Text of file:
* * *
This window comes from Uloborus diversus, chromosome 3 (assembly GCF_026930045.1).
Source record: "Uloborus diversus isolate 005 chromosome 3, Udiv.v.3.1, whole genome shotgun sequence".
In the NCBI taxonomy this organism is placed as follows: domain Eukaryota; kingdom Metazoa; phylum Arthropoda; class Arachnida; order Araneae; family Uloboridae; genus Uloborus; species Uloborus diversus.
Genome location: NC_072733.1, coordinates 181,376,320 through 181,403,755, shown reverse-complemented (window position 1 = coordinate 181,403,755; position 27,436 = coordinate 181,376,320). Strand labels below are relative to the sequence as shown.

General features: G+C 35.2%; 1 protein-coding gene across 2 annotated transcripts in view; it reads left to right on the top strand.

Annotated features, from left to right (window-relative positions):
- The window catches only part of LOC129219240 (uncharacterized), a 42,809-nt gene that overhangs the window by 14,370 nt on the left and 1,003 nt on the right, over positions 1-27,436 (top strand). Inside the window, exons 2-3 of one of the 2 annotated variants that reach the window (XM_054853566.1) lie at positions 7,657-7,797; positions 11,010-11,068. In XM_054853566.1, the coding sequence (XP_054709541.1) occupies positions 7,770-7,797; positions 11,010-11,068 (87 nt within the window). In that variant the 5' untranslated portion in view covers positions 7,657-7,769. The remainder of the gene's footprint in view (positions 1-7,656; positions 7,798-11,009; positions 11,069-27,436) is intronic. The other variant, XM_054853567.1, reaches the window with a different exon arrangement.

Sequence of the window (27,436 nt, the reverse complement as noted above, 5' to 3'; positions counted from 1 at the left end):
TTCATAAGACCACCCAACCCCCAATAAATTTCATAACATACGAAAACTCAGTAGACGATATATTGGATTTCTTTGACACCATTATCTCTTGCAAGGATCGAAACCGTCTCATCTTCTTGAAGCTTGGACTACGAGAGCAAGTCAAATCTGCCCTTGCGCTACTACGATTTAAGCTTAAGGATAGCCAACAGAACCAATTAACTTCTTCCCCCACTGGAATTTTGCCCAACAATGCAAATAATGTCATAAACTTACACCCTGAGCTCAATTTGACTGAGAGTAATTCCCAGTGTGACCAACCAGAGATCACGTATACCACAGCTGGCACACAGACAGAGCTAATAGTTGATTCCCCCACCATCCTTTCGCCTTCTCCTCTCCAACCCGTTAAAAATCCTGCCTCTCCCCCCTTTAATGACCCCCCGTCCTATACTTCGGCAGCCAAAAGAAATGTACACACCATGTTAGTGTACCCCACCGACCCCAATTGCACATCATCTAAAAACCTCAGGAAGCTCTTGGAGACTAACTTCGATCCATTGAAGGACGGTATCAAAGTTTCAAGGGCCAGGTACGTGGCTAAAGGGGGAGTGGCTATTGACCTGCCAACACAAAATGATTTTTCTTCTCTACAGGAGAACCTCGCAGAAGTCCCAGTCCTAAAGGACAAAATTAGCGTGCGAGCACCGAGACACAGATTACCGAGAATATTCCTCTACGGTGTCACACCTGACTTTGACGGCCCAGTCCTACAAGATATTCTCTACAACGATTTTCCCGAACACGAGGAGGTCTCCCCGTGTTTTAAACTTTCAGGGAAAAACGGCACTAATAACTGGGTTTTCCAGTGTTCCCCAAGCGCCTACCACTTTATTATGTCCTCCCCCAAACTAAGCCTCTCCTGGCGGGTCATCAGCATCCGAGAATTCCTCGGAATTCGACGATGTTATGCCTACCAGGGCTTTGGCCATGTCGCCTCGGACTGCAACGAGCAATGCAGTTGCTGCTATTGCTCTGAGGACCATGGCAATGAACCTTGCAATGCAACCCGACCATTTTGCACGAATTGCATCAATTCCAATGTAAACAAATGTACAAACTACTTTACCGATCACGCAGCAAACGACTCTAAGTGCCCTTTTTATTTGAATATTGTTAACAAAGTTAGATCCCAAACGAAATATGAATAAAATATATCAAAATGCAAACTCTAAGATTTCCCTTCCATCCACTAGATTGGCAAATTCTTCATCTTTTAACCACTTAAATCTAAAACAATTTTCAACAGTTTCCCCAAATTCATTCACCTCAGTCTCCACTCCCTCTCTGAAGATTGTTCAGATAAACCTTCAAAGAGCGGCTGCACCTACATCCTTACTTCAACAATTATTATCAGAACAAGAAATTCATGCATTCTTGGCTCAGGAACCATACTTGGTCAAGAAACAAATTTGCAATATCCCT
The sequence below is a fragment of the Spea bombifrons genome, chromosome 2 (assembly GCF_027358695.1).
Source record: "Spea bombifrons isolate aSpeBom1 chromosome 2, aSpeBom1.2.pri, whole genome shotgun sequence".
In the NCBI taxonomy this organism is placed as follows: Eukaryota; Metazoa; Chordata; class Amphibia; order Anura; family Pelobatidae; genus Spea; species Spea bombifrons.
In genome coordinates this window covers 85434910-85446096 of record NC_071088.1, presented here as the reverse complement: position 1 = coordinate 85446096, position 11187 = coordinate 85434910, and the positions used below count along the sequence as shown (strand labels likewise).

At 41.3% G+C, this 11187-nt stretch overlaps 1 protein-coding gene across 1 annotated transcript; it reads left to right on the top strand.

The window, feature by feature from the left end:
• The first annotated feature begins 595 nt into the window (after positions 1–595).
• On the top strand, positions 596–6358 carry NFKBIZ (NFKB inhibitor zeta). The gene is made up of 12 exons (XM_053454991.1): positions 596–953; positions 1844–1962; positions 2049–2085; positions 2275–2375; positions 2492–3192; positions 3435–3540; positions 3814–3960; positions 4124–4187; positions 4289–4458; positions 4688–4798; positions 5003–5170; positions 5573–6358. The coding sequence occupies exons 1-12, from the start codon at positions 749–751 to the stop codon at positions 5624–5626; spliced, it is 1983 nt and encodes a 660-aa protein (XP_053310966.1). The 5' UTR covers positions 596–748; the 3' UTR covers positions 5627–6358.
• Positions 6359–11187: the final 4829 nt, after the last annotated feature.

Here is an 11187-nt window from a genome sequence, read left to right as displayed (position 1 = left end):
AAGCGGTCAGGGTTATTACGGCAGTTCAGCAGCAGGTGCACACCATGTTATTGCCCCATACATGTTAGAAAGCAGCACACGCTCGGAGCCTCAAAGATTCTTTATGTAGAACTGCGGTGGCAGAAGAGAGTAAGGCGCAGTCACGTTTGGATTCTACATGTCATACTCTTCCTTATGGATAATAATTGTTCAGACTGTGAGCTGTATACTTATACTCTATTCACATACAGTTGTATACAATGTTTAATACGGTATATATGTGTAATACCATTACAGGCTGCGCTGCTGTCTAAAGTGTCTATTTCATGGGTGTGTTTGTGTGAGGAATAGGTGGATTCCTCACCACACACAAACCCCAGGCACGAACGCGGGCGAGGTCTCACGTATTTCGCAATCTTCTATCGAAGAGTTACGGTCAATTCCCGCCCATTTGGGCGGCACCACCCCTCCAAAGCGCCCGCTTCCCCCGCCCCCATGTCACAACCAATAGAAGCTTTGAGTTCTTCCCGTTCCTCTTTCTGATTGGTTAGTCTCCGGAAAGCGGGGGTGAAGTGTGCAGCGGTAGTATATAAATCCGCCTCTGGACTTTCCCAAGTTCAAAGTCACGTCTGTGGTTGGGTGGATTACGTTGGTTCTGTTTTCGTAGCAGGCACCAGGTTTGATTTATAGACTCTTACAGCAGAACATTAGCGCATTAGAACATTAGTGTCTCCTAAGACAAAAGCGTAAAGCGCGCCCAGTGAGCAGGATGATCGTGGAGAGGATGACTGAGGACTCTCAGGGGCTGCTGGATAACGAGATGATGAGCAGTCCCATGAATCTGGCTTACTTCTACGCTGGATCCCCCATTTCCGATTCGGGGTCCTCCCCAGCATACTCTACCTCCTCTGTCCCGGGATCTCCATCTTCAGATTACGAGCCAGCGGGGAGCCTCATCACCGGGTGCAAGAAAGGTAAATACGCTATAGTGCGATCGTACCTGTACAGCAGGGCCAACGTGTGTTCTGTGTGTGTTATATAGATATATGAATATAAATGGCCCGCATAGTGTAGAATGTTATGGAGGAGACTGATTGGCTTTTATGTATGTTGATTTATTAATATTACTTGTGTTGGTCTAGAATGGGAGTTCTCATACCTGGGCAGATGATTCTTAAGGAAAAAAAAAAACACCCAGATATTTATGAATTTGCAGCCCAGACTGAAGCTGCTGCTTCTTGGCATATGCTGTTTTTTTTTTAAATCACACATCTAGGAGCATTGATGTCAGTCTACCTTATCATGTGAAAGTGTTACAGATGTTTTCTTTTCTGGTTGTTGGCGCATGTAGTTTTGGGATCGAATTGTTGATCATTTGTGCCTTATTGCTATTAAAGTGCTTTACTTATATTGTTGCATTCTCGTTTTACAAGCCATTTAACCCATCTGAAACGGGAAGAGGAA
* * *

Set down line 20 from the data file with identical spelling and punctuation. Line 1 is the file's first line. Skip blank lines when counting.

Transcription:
AAGCGGTCAGGGTTATTACGGCAGTTCAGCAGCAGGTGCACACCATGTTATTGCCCCATACATGTTAGAAAGCAGCACACGCTCGGAGCCTCAAAGATTCTTTATGTAGAACTGCGGTGGCAGAAGAGAGTAAGGCGCAGTCACGTTTGGATTCTACATGTCATACTCTTCCTTATGGATAATAATTGTTCAGACTGTGAGCTGTATACTTATACTCTATTCACATACAGTTGTATACAATGTTTAATACGGTATATATGTGTAATACCATTACAGGCTGCGCTGCTGTCTAAAGTGTCTATTTCATGGGTGTGTTTGTGTGAGGAATAGGTGGATTCCTCACCACACACAAACCCCAGGCACGAACGCGGGCGAGGTCTCACGTATTTCGCAATCTTCTATCGAAGAGTTACGGTCAATTCCCGCCCATTTGGGCGGCACCACCCCTCCAAAGCGCCCGCTTCCCCCGCCCCCATGTCACAACCAATAGAAGCTTTGAGTTCTTCCCGTTCCTCTTTCTGATTGGTTAGTCTCCGGAAAGCGGGGGTGAAGTGTGCAGCGGTAGTATATAAATCCGCCTCTGGACTTTCCCAAGTTCAAAGTCACGTCTGTGGTTGGGTGGATTACGTTGGTTCTGTTTTCGTAGCAGGCACCAGGTTTGATTTATAGACTCTTACAGCAGAACATTAGCGCATTAGAACATTAGTGTCTCCTAAGACAAAAGCGTAAAGCGCGCCCAGTGAGCAGGATGATCGTGGAGAGGATGACTGAGGACTCTCAGGGGCTGCTGGATAACGAGATGATGAGCAGTCCCATGAATCTGGCTTACTTCTACGCTGGATCCCCCATTTCCGATTCGGGGTCCTCCCCAGCATACTCTACCTCCTCTGTCCCGGGATCTCCATCTTCAGATTACGAGCCAGCGGGGAGCCTCATCACCGGGTGCAAGAAAGGTAAATACGCTATAGTGCGATCGTACCTGTACAGCAGGGCCAACGTGTGTTCTGTGTGTGTTATATAGATATATGAATATAAATGGCCCGCATAGTGTAGAATGTTATGGAGGAGACTGATTGGCTTTTATGTATGTTGATTTATTAATATTACTTGTGTTGGTCTAGAATGGGAGTTCTCATACCTGGGCAGATGATTCTTAAGGAAAAAAAAAAACACCCAGATATTTATGAATTTGCAGCCCAGACTGAAGCTGCTGCTTCTTGGCATATGCTGTTTTTTTTTTAAATCACACATCTAGGAGCATTGATGTCAGTCTACCTTATCATGTGAAAGTGTTACAGATGTTTTCTTTTCTGGTTGTTGGCGCATGTAGTTTTGGGATCGAATTGTTGATCATTTGTGCCTTATTGCTATTAAAGTGCTTTACTTATATTGTTGCATTCTCGTTTTACAAGCCATTTAACCCATCTGAAACGGGAAGAGGAA